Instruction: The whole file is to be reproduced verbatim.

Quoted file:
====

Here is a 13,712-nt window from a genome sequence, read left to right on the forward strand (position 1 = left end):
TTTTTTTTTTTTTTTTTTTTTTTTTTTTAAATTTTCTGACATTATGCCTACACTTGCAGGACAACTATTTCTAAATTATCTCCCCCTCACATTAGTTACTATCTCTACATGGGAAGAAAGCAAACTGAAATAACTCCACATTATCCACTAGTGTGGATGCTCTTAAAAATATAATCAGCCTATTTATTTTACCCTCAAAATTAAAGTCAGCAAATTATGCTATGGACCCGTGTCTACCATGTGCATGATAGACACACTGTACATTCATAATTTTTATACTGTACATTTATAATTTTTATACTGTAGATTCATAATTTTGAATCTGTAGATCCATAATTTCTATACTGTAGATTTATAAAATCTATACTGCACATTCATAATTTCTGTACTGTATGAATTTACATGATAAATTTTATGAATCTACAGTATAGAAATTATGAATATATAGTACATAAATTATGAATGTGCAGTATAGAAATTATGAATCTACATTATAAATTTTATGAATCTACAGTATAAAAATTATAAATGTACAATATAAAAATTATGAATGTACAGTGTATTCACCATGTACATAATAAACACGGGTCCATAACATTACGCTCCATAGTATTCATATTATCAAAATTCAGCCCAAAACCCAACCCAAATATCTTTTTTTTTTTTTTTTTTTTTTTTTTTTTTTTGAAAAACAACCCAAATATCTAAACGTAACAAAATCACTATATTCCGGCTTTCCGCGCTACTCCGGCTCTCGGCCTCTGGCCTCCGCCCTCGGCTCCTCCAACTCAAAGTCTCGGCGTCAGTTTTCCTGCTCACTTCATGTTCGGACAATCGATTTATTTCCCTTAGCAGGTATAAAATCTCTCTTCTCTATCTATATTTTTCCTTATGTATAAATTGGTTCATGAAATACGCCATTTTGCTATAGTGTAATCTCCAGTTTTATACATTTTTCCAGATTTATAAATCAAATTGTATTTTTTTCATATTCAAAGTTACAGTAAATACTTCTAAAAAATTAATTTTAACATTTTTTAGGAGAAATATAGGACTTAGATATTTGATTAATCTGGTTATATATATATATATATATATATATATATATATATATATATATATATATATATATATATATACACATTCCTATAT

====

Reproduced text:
Here is a 13,712-nt window from a genome sequence, read left to right on the forward strand (position 1 = left end):
TTTTTTTTTTTTTTTTTTTTTTTTTTTTAAATTTTCTGACATTATGCCTACACTTGCAGGACAACTATTTCTAAATTATCTCCCCCTCACATTAGTTACTATCTCTACATGGGAAGAAAGCAAACTGAAATAACTCCACATTATCCACTAGTGTGGATGCTCTTAAAAATATAATCAGCCTATTTATTTTACCCTCAAAATTAAAGTCAGCAAATTATGCTATGGACCCGTGTCTACCATGTGCATGATAGACACACTGTACATTCATAATTTTTATACTGTACATTTATAATTTTTATACTGTAGATTCATAATTTTGAATCTGTAGATCCATAATTTCTATACTGTAGATTTATAAAATCTATACTGCACATTCATAATTTCTGTACTGTATGAATTTACATGATAAATTTTATGAATCTACAGTATAGAAATTATGAATATATAGTACATAAATTATGAATGTGCAGTATAGAAATTATGAATCTACATTATAAATTTTATGAATCTACAGTATAAAAATTATAAATGTACAATATAAAAATTATGAATGTACAGTGTATTCACCATGTACATAATAAACACGGGTCCATAACATTACGCTCCATAGTATTCATATTATCAAAATTCAGCCCAAAACCCAACCCAAATATCTTTTTTTTTTTTTTTTTTTTTTTTTTTTTTTTGAAAAACAACCCAAATATCTAAACGTAACAAAATCACTATATTCCGGCTTTCCGCGCTACTCCGGCTCTCGGCCTCTGGCCTCCGCCCTCGGCTCCTCCAACTCAAAGTCTCGGCGTCAGTTTTCCTGCTCACTTCATGTTCGGACAATCGATTTATTTCCCTTAGCAGGTATAAAATCTCTCTTCTCTATCTATATTTTTCCTTATGTATAAATTGGTTCATGAAATACGCCATTTTGCTATAGTGTAATCTCCAGTTTTATACATTTTTCCAGATTTATAAATCAAATTGTATTTTTTTCATATTCAAAGTTACAGTAAATACTTCTAAAAAATTAATTTTAACATTTTTTAGGAGAAATATAGGACTTAGATATTTGATTAATCTGGTTATATATATATATATATATATATATATATATATATATATATATATATATATATATATATATACACATTCCTATAT